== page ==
Becoming a Facilities Coordinator: Job Description & Salary Info

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What are the pros and cons of a career in the facilities coordination field? Get employment prospects, job duties and salary information to see if becoming a facilities coordinator is right for you.
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Pros and Cons of a Career in Facilities Coordination

Facilities coordinators manage offices, warehouses, factories and other workplaces. Find out the pros and cons of being a facilities coordinator to decide if it's right for you.

Pros of a Facilities Coordination Career
In-demand career (due to a focus on building energy efficiency)*
Can work in many industries, such as education or insurance*
Wide variety of duties (like recommending policy changes and overseeing mechanical maintenance), which can help prevent boredom*
High school diploma and on-the-job training might be enough for many entry-level jobs*

Cons of a Facilities Coordination Career
May need to always remain on call in case of emergencies*
As of 2012, 25% of administrative and facilities managers worked more than 40 hours per week*
Consistent attention to detail is required in order to prevent emergencies*
Competitive field, especially for upper-level management positions*

Source: *U.S. Bureau of Labor Statistics (BLS).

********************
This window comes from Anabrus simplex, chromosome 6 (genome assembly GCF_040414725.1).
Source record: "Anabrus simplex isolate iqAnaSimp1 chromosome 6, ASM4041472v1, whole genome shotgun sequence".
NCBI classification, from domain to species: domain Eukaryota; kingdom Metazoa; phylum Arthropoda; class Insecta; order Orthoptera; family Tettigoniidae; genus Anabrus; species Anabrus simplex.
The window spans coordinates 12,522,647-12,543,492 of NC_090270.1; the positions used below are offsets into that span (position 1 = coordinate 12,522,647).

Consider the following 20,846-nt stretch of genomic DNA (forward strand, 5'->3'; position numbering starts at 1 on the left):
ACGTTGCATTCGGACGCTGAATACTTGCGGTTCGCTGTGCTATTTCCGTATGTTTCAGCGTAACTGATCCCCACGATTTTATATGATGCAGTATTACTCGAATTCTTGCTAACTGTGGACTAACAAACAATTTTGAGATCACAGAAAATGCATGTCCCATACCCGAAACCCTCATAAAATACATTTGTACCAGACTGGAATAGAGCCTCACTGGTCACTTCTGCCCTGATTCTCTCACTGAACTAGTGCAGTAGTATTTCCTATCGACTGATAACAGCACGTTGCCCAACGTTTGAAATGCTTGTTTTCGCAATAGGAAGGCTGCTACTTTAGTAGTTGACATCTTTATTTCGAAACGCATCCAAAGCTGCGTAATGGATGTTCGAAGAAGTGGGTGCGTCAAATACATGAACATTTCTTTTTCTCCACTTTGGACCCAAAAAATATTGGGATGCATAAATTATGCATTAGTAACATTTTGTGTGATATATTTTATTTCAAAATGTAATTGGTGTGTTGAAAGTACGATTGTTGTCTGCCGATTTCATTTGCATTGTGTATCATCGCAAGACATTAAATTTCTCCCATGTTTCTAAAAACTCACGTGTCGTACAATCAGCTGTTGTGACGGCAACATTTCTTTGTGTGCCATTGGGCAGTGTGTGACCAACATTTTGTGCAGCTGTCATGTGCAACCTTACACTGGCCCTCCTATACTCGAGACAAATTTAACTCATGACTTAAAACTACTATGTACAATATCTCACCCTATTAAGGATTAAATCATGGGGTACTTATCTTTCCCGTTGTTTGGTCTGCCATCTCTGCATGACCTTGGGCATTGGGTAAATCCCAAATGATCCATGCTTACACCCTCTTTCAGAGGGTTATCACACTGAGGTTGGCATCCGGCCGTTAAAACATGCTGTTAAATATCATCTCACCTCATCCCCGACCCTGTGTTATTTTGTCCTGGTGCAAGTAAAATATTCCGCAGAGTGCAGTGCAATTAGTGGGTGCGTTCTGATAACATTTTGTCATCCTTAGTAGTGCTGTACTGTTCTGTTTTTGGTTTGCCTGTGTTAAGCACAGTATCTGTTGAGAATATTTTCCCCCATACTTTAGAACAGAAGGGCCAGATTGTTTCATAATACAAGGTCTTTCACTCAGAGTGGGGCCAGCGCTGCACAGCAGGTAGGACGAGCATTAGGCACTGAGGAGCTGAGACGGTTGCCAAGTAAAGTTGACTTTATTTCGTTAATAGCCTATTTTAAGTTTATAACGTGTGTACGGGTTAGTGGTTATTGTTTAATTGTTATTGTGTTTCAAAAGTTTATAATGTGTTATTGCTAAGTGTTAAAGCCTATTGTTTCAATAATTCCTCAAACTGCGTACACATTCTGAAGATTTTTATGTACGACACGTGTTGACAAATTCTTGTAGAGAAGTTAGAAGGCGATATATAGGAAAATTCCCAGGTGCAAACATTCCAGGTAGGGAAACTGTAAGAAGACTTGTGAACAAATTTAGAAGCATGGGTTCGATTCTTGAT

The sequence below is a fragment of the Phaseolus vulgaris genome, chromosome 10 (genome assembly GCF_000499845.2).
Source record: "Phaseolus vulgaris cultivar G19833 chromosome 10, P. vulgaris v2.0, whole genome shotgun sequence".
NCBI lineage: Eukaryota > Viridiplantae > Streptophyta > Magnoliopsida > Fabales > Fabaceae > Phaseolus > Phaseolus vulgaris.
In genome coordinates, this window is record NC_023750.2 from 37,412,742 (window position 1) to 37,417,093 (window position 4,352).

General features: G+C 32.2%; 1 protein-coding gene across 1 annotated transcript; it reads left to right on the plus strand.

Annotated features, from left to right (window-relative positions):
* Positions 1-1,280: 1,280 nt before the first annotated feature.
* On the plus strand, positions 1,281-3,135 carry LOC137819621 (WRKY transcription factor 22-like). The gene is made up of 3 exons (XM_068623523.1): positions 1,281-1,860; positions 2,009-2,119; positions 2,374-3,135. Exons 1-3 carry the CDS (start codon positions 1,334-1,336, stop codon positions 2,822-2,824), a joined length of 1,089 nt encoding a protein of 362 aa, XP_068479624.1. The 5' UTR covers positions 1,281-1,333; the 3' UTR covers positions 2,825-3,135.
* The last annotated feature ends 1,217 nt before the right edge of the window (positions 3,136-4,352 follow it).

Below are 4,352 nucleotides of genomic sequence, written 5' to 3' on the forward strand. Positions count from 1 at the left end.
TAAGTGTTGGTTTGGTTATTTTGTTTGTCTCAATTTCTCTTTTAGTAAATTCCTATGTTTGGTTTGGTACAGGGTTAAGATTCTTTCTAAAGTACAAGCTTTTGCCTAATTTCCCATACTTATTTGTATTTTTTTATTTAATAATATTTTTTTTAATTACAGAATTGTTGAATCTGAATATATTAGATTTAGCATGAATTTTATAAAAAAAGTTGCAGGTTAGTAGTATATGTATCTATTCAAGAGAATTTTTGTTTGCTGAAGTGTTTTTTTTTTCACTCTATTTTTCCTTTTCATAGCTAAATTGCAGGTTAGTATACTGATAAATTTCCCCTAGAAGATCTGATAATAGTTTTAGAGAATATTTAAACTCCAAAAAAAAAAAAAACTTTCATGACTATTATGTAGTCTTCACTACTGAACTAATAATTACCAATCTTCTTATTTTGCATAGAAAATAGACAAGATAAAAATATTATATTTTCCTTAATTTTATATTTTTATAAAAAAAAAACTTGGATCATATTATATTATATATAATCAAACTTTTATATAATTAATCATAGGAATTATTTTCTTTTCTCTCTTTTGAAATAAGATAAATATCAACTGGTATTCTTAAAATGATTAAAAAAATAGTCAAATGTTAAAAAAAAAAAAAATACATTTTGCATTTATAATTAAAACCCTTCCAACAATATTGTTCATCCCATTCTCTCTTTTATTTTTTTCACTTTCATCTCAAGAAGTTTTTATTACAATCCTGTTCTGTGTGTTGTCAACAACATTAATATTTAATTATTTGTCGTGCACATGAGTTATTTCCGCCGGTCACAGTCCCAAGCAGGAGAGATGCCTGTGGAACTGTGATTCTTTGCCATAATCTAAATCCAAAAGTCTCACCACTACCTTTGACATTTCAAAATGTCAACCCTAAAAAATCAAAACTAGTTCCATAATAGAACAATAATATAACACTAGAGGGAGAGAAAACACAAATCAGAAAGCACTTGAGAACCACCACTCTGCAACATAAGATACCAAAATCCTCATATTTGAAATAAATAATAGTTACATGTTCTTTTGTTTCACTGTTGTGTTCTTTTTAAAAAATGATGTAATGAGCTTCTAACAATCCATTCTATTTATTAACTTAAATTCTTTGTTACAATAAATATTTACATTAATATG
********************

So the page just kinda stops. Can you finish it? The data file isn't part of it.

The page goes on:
Essential Career Information

Job Description and Duties

Depending on a company's size, facilities coordinators may be responsible for managing telecommunication lines, facility equipment and the office temperature. Self-starters who enjoy interacting with people and solving problems are well suited to this type of career. Professionals must design and put into place emergency plans of action in order to ensure the safety of co-workers and the security of the workplace.

Job duties can vary greatly, depending on the facility size and the industry being served. Although these professionals are expected to create response plans for natural disasters and other emergencies that may impact employees and their ability to work, most job functions revolve around taking preventative measures and following local regulations. Depending on the size of the company, these professionals may also hire, train, supervise and fire various employees.

Employment Outlook and Salary Information

Facilities coordinators who can perform a variety of managerial functions were expected to have the best job prospects. Those who can oversee improvements in energy efficiency were projected to see the most job opportunities in this field. According to BLS projections from 2012-2022, employment of administrative services managers - the umbrella grouping that includes facilities coordination professionals - was expected to grow 12%, which was average growth.

Almost 270,000 administrative services managers were employed as of May 2014, and these professionals took home a median annual wage of nearly $83,790. PayScale.com reported that most facilities coordinators in the United States earned a yearly salary of approximately $32,000-$59,000 as of September 2015.

What Are the Career Requirements?

The BLS stated that applicants with a high school diploma and experience could be qualified for employment as a facilities manager. According to job posts from April 2012, some companies request that employees be able to lift up to 45 lbs. People who choose this career path typically receive on-the-job training, but employers look for candidates who are:

  • Strong leaders
  • Good communicators
  • Detail-oriented
  • Analytical

Job Descriptions from Actual Employers